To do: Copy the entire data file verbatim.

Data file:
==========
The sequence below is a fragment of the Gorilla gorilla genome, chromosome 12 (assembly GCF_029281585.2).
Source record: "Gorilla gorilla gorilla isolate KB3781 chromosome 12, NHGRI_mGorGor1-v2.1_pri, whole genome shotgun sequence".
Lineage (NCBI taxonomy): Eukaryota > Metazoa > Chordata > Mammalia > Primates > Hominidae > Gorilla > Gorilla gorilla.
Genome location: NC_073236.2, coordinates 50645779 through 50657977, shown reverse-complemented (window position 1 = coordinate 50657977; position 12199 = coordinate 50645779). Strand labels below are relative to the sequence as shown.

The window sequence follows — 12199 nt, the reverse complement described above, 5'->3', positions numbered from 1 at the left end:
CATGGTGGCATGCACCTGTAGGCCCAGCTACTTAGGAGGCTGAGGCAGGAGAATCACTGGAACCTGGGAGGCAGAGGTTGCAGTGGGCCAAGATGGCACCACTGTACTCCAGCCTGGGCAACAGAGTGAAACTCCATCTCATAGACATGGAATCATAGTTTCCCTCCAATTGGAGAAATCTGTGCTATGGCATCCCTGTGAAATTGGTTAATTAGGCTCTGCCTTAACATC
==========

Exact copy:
The sequence below is a fragment of the Gorilla gorilla genome, chromosome 12 (assembly GCF_029281585.2).
Source record: "Gorilla gorilla gorilla isolate KB3781 chromosome 12, NHGRI_mGorGor1-v2.1_pri, whole genome shotgun sequence".
Lineage (NCBI taxonomy): Eukaryota > Metazoa > Chordata > Mammalia > Primates > Hominidae > Gorilla > Gorilla gorilla.
Genome location: NC_073236.2, coordinates 50645779 through 50657977, shown reverse-complemented (window position 1 = coordinate 50657977; position 12199 = coordinate 50645779). Strand labels below are relative to the sequence as shown.

The window sequence follows — 12199 nt, the reverse complement described above, 5'->3', positions numbered from 1 at the left end:
CATGGTGGCATGCACCTGTAGGCCCAGCTACTTAGGAGGCTGAGGCAGGAGAATCACTGGAACCTGGGAGGCAGAGGTTGCAGTGGGCCAAGATGGCACCACTGTACTCCAGCCTGGGCAACAGAGTGAAACTCCATCTCATAGACATGGAATCATAGTTTCCCTCCAATTGGAGAAATCTGTGCTATGGCATCCCTGTGAAATTGGTTAATTAGGCTCTGCCTTAACATC